Position of fragment in sequence

WU1For

AGGTAGCCGCAGAACCCCAG

WU1Rev

834

27–860

WU1Rev

GAGGTCAGCAACGACACGCC

   

WU3For

GCGTGTCGTTGCTGACCTCG

WU3Rev

612

842–1453

WU3Rev

ACTCCTCGGGCACCATCCTG

   

WU5For

TCATCTGCCCGATCTCCCTG

WU6Rev

546

452–997

WU6Rev

TGAGCATGTCCACCACGAGG

   

WU9For

TGAAGGATTGCCCGAGGACG

WU10Rev

557

1334–1890

WU10Rev

GGTGGTGCTTATGCTGCCGC

   

The position of fragment refers to the sequence in Fig. 4

Leaf-unrolling and leaf lamina inclination bioassays

In leaf-unrolling bioassays the plants were grown in darkness for 9 days at 16 °C. A 2 cm tightly rolled leaf segment was cut from each etiolated seedling and immersed in water or in a solution containing 200 nM 24-epi-brassinolide (Sigma-Aldrich). The width of the leaf segment was measured at 0 and 72 h. Also the full width (forced open) of the leaf segment was measured. All operations were performed in the dark or under green dim light (Dockter et al. 2014; Honda et al. 2003).

In leaf lamina inclination bioassays (Dockter et al. 2014; Fujioka et al. 1998; Hong et al. 2003), 1 µl of 2 mg ml−1 24-epi-brassinolide solved in 96% (v/v) ethanol was added to the tip of barley seedlings just emerging from germination in vermiculite. Ethanol was added to control plants. The angle between the first leaf and the second leaf was observed when the second leaf obtained a similar size as the first leaf.

Results

Barley brh2.b was isolated after X-ray treatment of the cultivar Svanhals (Tsuchiya 1962). It was later shown to be allelic to ari-l.3 (Dahleen et al. 2005), which is one of seven allelic ari-l mutants (Kucera et al. 1975) (http://www.nordgen.org/bgs). The other six ari-l mutant lines are named ari-l.132, ari-l.135, ari-l.145, ari-l.214, ari-l.237 and ari-l.257 (Table 2). Near-isogenic lines have been created for brh2.b and ari-l.3 through six recurrent backcrosses to the cultivar Bowman (Druka et al. 2011). The near-isogenic lines are named BW090 and BW050, respectively.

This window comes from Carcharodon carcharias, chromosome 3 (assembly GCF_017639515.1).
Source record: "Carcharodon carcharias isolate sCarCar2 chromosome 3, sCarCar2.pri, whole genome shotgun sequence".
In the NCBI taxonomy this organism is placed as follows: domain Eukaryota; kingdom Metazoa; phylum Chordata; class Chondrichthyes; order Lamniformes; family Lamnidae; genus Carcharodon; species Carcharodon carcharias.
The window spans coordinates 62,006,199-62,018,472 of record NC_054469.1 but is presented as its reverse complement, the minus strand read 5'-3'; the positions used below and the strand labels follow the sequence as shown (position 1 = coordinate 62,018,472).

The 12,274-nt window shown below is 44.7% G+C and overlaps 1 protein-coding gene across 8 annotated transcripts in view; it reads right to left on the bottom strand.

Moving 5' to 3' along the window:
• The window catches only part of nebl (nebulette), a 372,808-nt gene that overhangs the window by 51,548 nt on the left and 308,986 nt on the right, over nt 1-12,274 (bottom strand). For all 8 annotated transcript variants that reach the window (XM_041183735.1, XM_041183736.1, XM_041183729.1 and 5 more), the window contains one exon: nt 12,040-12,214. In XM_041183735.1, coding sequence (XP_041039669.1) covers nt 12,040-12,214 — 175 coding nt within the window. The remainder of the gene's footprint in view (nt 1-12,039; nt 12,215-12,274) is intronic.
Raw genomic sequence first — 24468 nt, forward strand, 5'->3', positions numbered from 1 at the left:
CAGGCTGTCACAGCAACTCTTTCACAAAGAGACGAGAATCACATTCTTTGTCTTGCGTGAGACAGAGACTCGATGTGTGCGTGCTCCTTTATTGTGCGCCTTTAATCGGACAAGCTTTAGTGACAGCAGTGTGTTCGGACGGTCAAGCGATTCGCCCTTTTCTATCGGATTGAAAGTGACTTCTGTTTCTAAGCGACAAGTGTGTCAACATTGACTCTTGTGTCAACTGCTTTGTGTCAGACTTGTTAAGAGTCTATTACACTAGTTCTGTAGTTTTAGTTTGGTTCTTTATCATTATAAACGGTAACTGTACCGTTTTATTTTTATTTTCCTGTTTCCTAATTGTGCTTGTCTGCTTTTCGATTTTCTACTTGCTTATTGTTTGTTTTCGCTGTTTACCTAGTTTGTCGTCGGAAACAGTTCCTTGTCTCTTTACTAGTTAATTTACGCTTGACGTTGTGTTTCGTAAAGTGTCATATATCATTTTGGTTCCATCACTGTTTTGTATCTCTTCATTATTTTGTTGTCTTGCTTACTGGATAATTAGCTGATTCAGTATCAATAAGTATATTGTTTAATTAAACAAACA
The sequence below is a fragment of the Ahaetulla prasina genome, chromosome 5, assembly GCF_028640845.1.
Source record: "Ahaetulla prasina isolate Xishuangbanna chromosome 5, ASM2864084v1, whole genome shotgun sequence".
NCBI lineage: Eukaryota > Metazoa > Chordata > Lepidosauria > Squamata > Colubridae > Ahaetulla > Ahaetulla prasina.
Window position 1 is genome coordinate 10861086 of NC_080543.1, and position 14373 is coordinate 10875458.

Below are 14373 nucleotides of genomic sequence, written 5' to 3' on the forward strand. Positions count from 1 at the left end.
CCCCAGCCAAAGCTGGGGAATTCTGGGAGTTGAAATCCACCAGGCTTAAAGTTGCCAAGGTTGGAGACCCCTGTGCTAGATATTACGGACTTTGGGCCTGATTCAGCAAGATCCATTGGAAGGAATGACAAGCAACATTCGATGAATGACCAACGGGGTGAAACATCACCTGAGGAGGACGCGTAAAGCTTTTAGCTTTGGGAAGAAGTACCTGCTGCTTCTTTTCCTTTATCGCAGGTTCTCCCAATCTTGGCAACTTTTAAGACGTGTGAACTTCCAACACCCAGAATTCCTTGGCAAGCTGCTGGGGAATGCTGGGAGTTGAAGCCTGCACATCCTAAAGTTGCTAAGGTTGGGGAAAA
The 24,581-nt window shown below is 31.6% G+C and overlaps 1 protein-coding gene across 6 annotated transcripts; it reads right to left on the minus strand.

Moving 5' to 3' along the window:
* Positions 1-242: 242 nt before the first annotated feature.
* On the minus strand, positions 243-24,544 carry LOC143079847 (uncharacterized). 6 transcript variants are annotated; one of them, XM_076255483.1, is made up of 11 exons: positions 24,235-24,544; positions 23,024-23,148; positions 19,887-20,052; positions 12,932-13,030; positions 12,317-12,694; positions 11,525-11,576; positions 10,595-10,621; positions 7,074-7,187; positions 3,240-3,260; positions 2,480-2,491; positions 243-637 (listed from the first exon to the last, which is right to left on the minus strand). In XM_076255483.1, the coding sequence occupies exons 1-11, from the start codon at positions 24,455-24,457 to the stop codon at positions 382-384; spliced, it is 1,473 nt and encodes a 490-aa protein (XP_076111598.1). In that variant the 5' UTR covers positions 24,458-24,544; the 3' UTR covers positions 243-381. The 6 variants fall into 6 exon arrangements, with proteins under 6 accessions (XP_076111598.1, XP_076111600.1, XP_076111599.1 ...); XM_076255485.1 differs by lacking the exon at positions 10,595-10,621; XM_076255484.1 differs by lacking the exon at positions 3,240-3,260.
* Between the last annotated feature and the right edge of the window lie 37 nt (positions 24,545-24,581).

Barley brh2 and ari-l mutants show a relatively strong semi-dwarf phenotype (Fig. 1; Tables 4, 5). Plant height and awn length are reduced to approximately 2/3 and 1/4 normal length, respectively. In addition, grain yield is lower since especially thousand-grain-weight is reduced (Table 4). Notably, brh2 and ari-l mutants show many of the brassinosteroid-deficient characteristics previously described in barley mutants deficient in brassinosteroid signalling or biosynthesis (Dockter et al. 2014). This includes the semi-dwarf appearance, undulated leaf margins, an erect growth habit and short awns (Fig. 1). Due to the brassinosteroid-deficient characters we performed leaf-unrolling bioassays (Dockter et al. 2014; Honda et al. 2003) with BW050 (ari-l.3), BW090 (brh2.b) and Bowman. In this assay etiolated leaf segments are immersed in 200 nM brassinolide. Leaves of brassinosteroid receptor mutants are expected to remain rolled, whereas plants with an intact receptor open up, i.e. unrolling. The present experiment showed a clear unrolling of BW050 (ari-l.3), BW090 (brh2.b) and Bowman (Fig. 2). We also performed leaf lamina inclination assays (Dockter et al. 2014; Fujioka et al. 1998; Hong et al. 2003). In these assays brassinolide solubilized in ethanol, or just ethanol as negative control, is added to the tip of a newly germinating barley seedling. After approximately 2 weeks the barley plant has developed two leaves. In seedlings treated with brassinolide the first and second leaves become well separated from each other. In contrast, the first and second leaves remain close together in plants treated with ethanol or in brassinosteroid receptor mutants treated with brassinolide (Dockter et al. 2014). We observed that BW050 (ari-l.3), BW090 (brh2.b) and Bowman show a clear response to exogenous brassinolide in a leaf lamina inclination assay (Fig. 3). Thus, brh2 and ari-l mutants are sensitive to exogenously added brassinolide indicating no deficiencies in the brassinosteroid signalling pathway. Instead, our results suggest that the apparent brassinosteroid-deficient phenotype might be due to reduced brassinosteroid synthesis or increased brassinosteroid degradation since they behave like Bowman and brassinosteroid biosynthetic mutants, which respond to exogenous brassinolide in leaf-unrolling and leaf lamina inclination assays (Dockter et al. 2014).